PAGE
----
Evolution is such an amazing process, which gives rises to the current biodiversity. No wonder biologist Theodosius Dobzhansky has said, ‘Nothing in biology makes sense except in the light of evolution.’ My answer to your question is, yes, they are related. And I am going to answer you how this happens in the light of evolution.
From the phylogenetic tree of life, we can see the domain Eukaryota emerges much later than the two other prokaryotic domains. Thus, eukaryotes must have a prokaryote-like ancestor. There are two prominent features that are unique to extant eukaryotes – the presences of (1) nucleus and (2) membrane-bound organelles (mitochondria and chloroplasts are examples). From where do eukaryotes acquire these two things?
When we talk about evolution, we must not neglect the natural environment at the time. Ancient Earth had very little amount of oxygen – of course, the high-energy-making aerobic respiration is not as common as now. There were three types of single-celled prokaryotic organisms: one is a proteobacterium that can make use of oxygen to produce energy (respiration); one is a cyanobacterium that converts light energy to chemical energy (photosynthesis); the last is miserable – it has neither of these abilities. The ‘miserable’ one could be even more miserable – the cyanobacteria were producing oxygen and changing the Earth, but it could not utilize it like the proteobacteria could!
Emergence of First Eukaryote
The ‘miserable’ one now developed infoldings in cell membrane to increase its surface area to volume ratio, possibly because it increased the food intake efficiency to compensate for its lower energy conversion efficiency. The infoldings eventually separated from the cell membrane – forming an endomembrane system, enclosing the nucleoid and genetic materials. This is the first eukaryote (eu, true; karyon, nut; meanings in Greek).
Endosymbiotic Theory (or Symbiogenesis)
There came a very rare chance (well, but if you consider how old the Earth is, it is not surprising at all) – The eukaryote engulfed the aerobic proteobacterium, either as food or parasite, scientists are still not quite sure. Both were lucky, the engulfed bacterium avoided the eukaryote’s digestion (Phew!) and the eukaryote assimilated it as its asset to utilize oxygen (Wow!) – no longer miserable! The proteobacterium is now an endosymbiont in the eukaryotic host. This eukaryote is the ancestor of animals, fungi, and other heterotrophs (food-consuming), and the assimilated proteobacteria become the nowadays mitochondria.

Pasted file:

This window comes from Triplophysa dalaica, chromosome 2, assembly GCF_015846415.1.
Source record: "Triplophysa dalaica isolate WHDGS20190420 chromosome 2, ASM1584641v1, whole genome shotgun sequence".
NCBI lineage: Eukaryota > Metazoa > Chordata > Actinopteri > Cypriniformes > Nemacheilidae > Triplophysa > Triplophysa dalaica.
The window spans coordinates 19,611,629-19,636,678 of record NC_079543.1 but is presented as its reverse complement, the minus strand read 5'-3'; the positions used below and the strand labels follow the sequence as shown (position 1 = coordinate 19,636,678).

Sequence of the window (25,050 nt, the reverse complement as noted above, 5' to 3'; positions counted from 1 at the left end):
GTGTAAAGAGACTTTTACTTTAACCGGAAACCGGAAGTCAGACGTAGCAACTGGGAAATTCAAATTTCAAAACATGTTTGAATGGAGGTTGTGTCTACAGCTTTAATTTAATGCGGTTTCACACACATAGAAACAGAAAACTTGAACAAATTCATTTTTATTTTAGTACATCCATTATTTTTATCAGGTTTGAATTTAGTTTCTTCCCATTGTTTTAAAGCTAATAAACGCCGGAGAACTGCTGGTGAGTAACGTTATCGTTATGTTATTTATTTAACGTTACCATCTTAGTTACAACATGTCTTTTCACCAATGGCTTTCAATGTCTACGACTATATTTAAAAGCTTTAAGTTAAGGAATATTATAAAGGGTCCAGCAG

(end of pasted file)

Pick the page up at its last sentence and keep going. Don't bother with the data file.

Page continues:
The increasingly oxygen-rich environment selected away other eukaryotes that had not engulfed the aerobe, because clearly the endosymbiotic eukaryote accumulated energy faster and reproduced faster.
At another chance, some eukaryotes took a step further – acquiring the cyanobacteria as endosymbiont. How greedy! But it certainly gained the advantage to produce its own oxygen. This eukaryote is the ancestor of plants, algae, and other autotrophs (food-self-producing), and the assimilated cyanobacteria become the nowadays chloroplasts.
Not only does this whole process explain the emergence of eukaryotes, it also explains why we cannot find a cell that possesses chloroplasts but not mitochondria – because proteobacteria won the race!
Such transversion from acquisition of endosymbionts (individuals living dependently to each other) to assimilation of organelles (dependent cellular part) is first outlined by Russian botanist Konstantin Mereschkowski, as endosymbiotic theory (or symbiogenesis). Many scientists thereafter advance the theory with more evidence.
Evidences of Endosymbiotic Theory
Wait a minute! You may say. ‘How do I know this is true?’
This endosymbiotic process is estimated to occur around 1.5 billion years ago – it is indeed hard to prove its validity. However, there are still some traces of evidence that are detected by scientists to support this testable hypothesis.
First, new mitochondria and chloroplasts have their own genomes not contained in the nuclei – they govern their replication on their own. The cell division process is known as binary fission (many use it and the term ‘amitosis’ interchangeably, but amitosis usually refers to the nucleolar division not involving formation of spindle fibres, and is more frequently referred to certain eukaryotic cells) – which is used solely by prokaryotes.
Second, some membrane proteins and lipids are found exclusively in mitochondria, chloroplasts and prokaryotes – including transport protein porins and membrane lipid cardiolipin.
Third, genomic comparisons suggest a close phylogenetic relationship between these two organelles and their proposed origins (proteobacteria and cyanobacteria).
With more advanced microbiological and genomic studies, endosymbiosis grows from a hypothesis to a sound theory. We are now pretty sure how eukaryotes emerge – but this does not stop scientists from finding solutions of more questions. For instance, biologists utilize mitochondrial DNA to unravel the natural history, and astrobiologists use archaea to find origins of life on Earth and other planets. Scientific inquiry is growing like evolution is.
Nurtured as an ecologist in Hong Kong, I am a doctoral student reading for Interdisciplinary Bioscience at the University of Oxford.